Heather: Is there another deep-rooted problem that you’re hoping blockchain will help solve in the future?
Archana: My hope is that, through transparency, blockchain will build more inclusion and create equitable opportunity and access for all in the digital economy. If you look back and reflect on how certain systems may be built today, maybe there’s a segment of the population that feels left out. And I don’t think it’s by anyone’s bad design or bad intent. By not having diversity of thought and representation when those technologies are being built, we may have ended up in that problem—or just by using traditional ways of conducting transactions, whether it’s human transactions or any other kind of transaction. But with blockchain, there is visibility into everything that has happened on that interaction, every step of the way. And by putting a spotlight on that, it can build more inclusion. My hope is that that will open up access and opportunity for a lot more people.
Heather: …and greater opportunity for more innovation, which is very exciting. This podcast is all about showcasing today’s leaders and icons in the making. Who is your icon?
Archana: You know, when you work at a Fortune One company with over a million associates, you come across everyday heroes and sheroes that inspire you. You only have to step into our store and just look at the person who may be greeting you as you come into the store—or that bakery associate who did not forget how you like your cake made for your birthday. Every day they bring their best to delight the customers and bring out the best in other people. But, personally, Brene Brown had a huge impact on me. It’s been hard for me at times to be most vulnerable in certain situations, and her writings, and her Ted Talks and different books that she has written have really inspired me to let that part of me out in the open and not be afraid. And I think that’s part of anybody’s leadership journey. It was difficult for me at first; but once I went with it, I feel like I came into my own authentic self.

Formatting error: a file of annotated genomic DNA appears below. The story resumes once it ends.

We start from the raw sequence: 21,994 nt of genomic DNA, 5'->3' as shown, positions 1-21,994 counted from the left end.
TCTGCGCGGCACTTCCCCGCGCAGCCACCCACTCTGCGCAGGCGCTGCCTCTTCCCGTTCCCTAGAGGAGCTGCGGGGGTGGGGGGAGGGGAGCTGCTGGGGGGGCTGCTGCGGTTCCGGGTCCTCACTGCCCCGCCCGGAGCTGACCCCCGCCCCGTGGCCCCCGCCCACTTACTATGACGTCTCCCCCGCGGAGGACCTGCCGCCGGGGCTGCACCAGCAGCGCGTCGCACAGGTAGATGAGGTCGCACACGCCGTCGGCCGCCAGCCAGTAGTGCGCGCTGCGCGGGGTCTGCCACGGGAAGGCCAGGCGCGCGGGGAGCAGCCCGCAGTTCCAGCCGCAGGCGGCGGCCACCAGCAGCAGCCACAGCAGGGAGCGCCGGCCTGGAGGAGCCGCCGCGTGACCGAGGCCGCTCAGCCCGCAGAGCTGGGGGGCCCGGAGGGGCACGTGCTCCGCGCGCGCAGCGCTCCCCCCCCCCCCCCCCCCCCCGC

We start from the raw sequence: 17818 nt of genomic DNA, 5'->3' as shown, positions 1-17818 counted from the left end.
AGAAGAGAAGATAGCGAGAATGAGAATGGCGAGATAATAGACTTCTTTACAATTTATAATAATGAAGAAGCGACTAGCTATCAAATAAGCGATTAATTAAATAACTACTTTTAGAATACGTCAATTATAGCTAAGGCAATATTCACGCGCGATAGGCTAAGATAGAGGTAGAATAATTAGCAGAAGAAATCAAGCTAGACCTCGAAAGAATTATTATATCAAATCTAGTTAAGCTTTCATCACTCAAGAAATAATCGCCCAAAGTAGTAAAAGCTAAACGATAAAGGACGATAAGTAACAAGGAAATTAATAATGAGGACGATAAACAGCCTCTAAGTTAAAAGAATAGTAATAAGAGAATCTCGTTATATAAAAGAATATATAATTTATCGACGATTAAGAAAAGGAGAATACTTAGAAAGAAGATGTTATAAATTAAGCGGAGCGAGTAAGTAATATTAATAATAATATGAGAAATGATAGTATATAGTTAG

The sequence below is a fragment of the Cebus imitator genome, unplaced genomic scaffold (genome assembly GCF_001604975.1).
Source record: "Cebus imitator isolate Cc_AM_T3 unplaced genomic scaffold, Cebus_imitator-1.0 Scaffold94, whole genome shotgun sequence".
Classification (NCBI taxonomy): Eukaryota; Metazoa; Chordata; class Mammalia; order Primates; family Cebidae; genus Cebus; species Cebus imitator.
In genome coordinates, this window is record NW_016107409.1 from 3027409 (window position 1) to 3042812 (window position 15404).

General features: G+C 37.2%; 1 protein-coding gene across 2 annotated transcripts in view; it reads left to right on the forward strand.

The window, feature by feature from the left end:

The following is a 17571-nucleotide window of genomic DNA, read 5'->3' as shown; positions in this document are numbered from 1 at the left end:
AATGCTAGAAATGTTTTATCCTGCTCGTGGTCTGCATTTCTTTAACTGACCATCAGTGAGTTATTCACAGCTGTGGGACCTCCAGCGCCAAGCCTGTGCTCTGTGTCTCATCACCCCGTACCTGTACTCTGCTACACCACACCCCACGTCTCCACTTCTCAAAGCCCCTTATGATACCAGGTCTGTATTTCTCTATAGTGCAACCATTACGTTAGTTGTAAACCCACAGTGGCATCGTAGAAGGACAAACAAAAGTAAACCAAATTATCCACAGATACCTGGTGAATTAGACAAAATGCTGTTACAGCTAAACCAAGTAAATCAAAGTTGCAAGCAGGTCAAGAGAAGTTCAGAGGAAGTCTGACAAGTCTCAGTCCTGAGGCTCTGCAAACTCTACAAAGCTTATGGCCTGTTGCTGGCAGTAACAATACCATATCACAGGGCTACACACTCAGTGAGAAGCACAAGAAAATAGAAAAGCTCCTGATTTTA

Some of the other icons that I deeply admire are our own CEO Doug McMillon. He’s such a fearless leader; Indra Nooyi for breaking barriers and becoming the CEO of such a large company, and she’s a woman of color—I really, really admire her; and Satya Nadella for showing us how you can help bring empathy front and center into your business.
Heather: So many great icons, and it is clear that you are doing amazing things and that lots of people within the organization and outside the organization clearly look up to you—students that you teach, those on your team. And so, I just want to thank you so much for carving out a little time and spending it with us and demystifying a little bit about what’s happening in the world of blockchain.
Archana: Thank you for having me, Heather. It has been a true pleasure.
My hope is that true transparency blockchain will build more inclusion and create equitable opportunity and access for all in the digital economy.